In Support of the November, 2008 Madison School District Referendum

Community and Schools Together:

We have a referendum!
Community and Schools Together (CAST) has been working to educate the public on the need to change the state finance system and support referendums that preserve and expand the good our schools do. We are eager to continue this work and help pass the referendum the Madison Metropolitan School District Board of Education approved on Monday, August 25, 2008.
“The support and interest from everyone has been great,” said Franklin and Wright parent and CAST member Thomas J. Mertz. “We’ve got a strong organization, lots of enthusiasm, and we’re ready to do everything we can to pass this referendum and move our schools beyond the painful annual cuts. Our community values education. It’s a good referendum and we are confident the community will support it.”
Community and Schools Together (CAST) strongly supports the Madison Metropolitan School District Board of Education’s decision to place a three-year recurring referendum on the November 4, 2008 ballot. This is the best way for the district to address the legislated structural deficit we will face over the next few years.

Much more on the November, 2008 Referendum here.

Giving Credit Where Credit Is Due: A Look at the Educational Histories of the 29 West HS National Merit Semi-Finalists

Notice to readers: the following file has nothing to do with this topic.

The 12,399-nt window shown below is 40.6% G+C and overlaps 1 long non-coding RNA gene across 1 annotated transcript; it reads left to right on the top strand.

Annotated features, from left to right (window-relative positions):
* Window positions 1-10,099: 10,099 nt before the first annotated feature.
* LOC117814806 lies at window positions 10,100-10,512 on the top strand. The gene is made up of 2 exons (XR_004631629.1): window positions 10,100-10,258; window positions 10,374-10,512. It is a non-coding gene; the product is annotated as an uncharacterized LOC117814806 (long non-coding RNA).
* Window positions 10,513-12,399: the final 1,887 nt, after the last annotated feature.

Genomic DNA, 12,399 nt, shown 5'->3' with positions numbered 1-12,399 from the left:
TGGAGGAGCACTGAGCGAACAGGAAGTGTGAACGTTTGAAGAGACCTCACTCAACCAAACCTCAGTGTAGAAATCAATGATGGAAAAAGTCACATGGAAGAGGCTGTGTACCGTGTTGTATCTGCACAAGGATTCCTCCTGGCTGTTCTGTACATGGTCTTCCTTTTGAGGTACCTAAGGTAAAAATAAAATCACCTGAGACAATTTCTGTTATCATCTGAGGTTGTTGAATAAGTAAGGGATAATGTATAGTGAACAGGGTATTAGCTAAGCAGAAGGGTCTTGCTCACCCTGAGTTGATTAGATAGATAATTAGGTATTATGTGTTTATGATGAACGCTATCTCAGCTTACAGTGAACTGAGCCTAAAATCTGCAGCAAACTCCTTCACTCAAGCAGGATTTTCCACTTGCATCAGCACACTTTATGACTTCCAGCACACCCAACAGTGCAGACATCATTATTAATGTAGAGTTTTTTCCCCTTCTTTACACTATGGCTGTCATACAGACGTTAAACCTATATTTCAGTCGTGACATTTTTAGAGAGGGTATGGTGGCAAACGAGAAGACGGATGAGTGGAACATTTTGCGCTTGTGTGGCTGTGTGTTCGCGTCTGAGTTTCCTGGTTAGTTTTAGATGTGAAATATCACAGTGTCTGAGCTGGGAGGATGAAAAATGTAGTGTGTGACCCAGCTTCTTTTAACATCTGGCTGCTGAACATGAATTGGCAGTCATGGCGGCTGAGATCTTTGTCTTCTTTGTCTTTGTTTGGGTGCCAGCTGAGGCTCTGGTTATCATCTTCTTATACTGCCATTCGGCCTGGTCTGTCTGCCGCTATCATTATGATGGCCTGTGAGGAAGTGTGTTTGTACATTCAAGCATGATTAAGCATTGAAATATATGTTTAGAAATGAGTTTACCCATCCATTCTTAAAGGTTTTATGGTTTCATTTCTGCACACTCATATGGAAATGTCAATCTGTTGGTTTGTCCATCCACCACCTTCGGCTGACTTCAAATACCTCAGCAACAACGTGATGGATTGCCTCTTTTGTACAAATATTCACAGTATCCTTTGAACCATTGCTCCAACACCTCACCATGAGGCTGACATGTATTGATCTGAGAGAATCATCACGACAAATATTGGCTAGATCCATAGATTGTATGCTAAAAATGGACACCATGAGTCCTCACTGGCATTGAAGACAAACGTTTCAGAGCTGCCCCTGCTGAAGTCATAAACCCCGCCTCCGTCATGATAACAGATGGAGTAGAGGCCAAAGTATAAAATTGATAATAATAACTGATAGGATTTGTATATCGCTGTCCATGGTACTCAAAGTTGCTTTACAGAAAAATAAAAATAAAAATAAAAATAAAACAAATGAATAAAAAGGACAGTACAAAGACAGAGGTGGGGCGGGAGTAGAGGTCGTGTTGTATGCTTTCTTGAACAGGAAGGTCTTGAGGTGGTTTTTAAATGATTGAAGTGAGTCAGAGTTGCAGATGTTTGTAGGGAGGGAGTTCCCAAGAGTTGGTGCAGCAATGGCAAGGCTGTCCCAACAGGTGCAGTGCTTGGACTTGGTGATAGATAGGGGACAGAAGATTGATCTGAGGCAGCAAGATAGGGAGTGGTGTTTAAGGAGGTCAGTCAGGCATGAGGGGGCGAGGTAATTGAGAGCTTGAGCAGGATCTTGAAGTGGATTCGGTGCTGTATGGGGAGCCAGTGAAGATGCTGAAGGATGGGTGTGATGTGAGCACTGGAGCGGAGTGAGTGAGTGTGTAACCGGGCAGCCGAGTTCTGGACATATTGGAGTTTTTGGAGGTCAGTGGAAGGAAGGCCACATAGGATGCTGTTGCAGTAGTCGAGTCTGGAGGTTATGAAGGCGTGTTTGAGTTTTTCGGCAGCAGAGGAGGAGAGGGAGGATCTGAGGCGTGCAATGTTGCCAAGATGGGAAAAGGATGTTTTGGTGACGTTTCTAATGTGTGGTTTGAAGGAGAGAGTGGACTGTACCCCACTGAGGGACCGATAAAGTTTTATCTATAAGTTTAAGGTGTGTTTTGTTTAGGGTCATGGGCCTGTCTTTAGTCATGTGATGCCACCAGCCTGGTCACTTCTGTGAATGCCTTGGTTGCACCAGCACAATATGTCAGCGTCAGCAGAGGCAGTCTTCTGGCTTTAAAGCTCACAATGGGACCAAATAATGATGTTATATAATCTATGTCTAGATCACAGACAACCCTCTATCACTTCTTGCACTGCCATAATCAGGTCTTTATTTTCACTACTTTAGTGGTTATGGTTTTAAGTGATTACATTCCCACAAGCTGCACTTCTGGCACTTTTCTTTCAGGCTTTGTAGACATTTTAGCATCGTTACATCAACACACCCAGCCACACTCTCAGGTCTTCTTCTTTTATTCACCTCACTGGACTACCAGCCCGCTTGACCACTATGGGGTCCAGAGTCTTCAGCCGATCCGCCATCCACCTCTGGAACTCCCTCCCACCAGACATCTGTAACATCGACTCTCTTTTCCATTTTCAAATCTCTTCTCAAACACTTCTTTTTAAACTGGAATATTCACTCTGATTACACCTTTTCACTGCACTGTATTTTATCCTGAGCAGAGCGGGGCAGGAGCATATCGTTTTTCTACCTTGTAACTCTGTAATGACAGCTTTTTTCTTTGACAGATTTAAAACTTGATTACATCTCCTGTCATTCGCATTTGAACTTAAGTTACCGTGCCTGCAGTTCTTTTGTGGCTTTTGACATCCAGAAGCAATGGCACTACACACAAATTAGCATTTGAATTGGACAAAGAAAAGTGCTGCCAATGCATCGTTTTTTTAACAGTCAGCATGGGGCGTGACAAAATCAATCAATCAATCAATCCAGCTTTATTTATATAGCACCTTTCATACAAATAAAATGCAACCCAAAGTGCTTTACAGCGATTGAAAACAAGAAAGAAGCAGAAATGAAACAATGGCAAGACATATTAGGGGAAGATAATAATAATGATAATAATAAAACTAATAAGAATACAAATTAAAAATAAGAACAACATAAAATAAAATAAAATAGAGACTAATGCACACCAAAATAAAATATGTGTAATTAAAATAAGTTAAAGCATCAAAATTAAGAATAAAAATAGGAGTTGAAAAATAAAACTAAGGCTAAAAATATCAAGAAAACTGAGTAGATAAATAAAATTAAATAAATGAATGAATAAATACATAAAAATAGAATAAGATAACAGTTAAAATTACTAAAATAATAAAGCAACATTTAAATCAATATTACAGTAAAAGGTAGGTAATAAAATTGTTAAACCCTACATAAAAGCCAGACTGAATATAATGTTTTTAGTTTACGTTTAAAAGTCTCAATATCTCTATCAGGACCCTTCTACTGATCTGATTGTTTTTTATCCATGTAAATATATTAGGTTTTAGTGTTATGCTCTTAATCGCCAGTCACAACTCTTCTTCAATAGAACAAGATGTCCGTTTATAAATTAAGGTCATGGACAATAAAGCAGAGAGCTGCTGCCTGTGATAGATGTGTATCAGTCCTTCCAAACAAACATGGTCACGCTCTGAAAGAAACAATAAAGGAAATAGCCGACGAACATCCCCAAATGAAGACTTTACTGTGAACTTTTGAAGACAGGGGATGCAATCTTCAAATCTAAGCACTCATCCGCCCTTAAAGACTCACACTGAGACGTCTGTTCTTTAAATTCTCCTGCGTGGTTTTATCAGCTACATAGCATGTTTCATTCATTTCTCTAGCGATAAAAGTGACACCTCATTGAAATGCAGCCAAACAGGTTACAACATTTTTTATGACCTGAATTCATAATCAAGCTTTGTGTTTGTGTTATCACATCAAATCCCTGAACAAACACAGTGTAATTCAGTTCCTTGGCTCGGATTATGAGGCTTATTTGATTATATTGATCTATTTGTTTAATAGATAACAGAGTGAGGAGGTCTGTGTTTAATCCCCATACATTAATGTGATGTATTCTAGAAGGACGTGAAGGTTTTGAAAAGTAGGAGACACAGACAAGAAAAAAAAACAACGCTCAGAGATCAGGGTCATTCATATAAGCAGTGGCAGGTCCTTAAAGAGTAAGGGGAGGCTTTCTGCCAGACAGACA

Earlier this semester, 60 MMSD students — including 29 from West HS — were named 2006 National Merit Semifinalists. In a 10/12/05 press release, MMSD Superintendent Art Rainwater said, “I am proud of the many staff members who taught and guided these students all the way from elementary school, and of this district’s overall guidance … Continue reading Giving Credit Where Credit Is Due: A Look at the Educational Histories of the 29 West HS National Merit Semi-Finalists

Thoreau Boundary Change Grassroots Work

Erin Weiss and Gina Hodgson (Thoreau PTO) engage in some impressive grassroots work: November 28, 2005 Dear Thoreau Families, Staff, Teachers and Friends, Now is the time for you to get involved in the MMSD redistricting process! This Thursday, December 1 at 6:30pm, a Public Forum will be held at Cherokee Middle School. This forum … Continue reading Thoreau Boundary Change Grassroots Work